--SSG Robert R. McBride U.S. Army, Ft. Benning Georgia

No monuments or statues yet, just memories
I would like to give special thanks to 5-52 ADA and the 507th Maintenance Company, who were the bravest of all air defenders and demonstrated that by going straight into the valley of death, braving bullets, RPGs and mortars on their dangerous trek to Baghdad. These brave air defenders and maintenance Soldiers took the air defense fight straight to the enemy's heart. For they complained to no one, they just simply performed their duty with undaunted courage never turning tale but facing a tacit adversary and fighting back against all odds. No monuments or statues have yet to be erected to honor these heroes of 5-52 ADA and the 507th only the memory of their heroic deeds remains in the hearts and minds of those of us, who witnessed their bravery in the line of fire. 5-52 ADA and the 507th Maintenance Company we salute you.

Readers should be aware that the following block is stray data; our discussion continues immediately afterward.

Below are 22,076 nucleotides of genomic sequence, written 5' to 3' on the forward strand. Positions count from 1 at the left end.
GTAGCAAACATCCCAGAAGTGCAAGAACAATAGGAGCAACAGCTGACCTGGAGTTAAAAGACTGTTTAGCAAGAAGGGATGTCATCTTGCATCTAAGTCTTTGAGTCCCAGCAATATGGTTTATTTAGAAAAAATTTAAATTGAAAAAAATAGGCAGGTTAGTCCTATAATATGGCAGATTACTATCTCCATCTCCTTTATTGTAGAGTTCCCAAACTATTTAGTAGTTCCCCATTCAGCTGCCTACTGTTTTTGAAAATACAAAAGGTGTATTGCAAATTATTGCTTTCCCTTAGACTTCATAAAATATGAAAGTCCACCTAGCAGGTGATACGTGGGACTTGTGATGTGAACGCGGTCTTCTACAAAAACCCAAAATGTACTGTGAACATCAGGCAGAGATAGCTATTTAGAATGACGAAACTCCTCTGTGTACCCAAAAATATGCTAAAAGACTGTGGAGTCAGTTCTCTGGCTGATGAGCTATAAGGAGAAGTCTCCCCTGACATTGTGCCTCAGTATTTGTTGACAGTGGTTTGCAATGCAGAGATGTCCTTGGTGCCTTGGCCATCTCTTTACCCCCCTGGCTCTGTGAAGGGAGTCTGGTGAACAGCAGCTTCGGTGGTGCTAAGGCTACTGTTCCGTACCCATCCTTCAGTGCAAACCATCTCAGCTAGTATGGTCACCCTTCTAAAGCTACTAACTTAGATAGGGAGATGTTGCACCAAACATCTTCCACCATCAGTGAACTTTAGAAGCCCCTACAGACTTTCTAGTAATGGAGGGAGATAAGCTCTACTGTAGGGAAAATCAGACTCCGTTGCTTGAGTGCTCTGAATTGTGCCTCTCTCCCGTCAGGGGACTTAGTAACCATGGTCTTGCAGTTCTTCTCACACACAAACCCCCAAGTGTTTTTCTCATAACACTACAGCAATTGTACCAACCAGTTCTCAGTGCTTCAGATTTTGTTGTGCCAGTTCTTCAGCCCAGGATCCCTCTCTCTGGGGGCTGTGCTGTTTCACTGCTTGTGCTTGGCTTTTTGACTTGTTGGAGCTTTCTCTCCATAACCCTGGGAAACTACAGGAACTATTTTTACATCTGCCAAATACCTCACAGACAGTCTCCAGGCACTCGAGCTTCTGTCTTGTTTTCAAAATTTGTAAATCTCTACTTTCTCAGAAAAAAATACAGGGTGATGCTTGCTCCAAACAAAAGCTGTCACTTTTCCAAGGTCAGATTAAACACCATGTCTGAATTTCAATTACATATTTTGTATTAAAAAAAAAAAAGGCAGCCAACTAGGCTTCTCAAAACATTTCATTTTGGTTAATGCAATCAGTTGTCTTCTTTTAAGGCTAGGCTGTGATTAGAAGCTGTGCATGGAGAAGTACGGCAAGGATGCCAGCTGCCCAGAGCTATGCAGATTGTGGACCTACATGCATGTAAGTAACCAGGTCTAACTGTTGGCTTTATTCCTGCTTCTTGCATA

--Enrico Tamez, El Paso, Texas

Remembering one battle, fighting another
My thanks, I am a former soldier who served in Desert Shield/Desert Storm with HHC 2nd BDE 1st Cav Div. I fondly remember all the great soldiers that I served with through out that time, and I want to thank all the soldiers from the 244th Engineers who went over there. I was prevented from going this time because I am fighting the greatest battle of my life with terminal cancer. I am just grateful that everyone I knew in C Company 244th made it home alive and well. I also want to wish one of my best friends -- SSG Scott Spradling from Dallas, Texas, who I served with in Desert Storm -- the best of luck as he gets ready to deploy to Iraq with his current reserve unit. If I could, I would put my uniform back on and head over there with you. My thanks to all the soldiers from every country that are there putting there lives on the line every day so that others can learn what freedom means.